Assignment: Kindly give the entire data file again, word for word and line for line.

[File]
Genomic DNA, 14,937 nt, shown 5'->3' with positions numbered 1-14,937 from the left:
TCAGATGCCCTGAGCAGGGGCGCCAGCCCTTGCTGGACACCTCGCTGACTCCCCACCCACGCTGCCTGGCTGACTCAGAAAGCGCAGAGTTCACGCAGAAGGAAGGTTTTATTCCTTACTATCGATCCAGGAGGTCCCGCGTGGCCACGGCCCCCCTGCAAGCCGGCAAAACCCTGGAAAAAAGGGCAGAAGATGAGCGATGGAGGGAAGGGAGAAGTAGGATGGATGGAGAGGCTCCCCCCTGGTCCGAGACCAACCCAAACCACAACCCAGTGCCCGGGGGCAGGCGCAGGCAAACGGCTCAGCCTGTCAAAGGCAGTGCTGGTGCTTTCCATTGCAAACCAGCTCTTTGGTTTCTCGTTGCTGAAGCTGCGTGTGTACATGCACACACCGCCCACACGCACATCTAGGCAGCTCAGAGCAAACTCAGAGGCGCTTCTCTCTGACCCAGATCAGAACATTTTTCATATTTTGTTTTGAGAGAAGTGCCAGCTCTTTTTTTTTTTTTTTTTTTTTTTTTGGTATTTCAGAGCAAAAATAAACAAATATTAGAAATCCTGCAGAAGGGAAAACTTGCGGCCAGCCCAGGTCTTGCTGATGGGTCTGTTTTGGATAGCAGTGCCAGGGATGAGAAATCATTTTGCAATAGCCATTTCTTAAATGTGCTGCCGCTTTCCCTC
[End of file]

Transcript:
Genomic DNA, 14,937 nt, shown 5'->3' with positions numbered 1-14,937 from the left:
TCAGATGCCCTGAGCAGGGGCGCCAGCCCTTGCTGGACACCTCGCTGACTCCCCACCCACGCTGCCTGGCTGACTCAGAAAGCGCAGAGTTCACGCAGAAGGAAGGTTTTATTCCTTACTATCGATCCAGGAGGTCCCGCGTGGCCACGGCCCCCCTGCAAGCCGGCAAAACCCTGGAAAAAAGGGCAGAAGATGAGCGATGGAGGGAAGGGAGAAGTAGGATGGATGGAGAGGCTCCCCCCTGGTCCGAGACCAACCCAAACCACAACCCAGTGCCCGGGGGCAGGCGCAGGCAAACGGCTCAGCCTGTCAAAGGCAGTGCTGGTGCTTTCCATTGCAAACCAGCTCTTTGGTTTCTCGTTGCTGAAGCTGCGTGTGTACATGCACACACCGCCCACACGCACATCTAGGCAGCTCAGAGCAAACTCAGAGGCGCTTCTCTCTGACCCAGATCAGAACATTTTTCATATTTTGTTTTGAGAGAAGTGCCAGCTCTTTTTTTTTTTTTTTTTTTTTTTTTGGTATTTCAGAGCAAAAATAAACAAATATTAGAAATCCTGCAGAAGGGAAAACTTGCGGCCAGCCCAGGTCTTGCTGATGGGTCTGTTTTGGATAGCAGTGCCAGGGATGAGAAATCATTTTGCAATAGCCATTTCTTAAATGTGCTGCCGCTTTCCCTC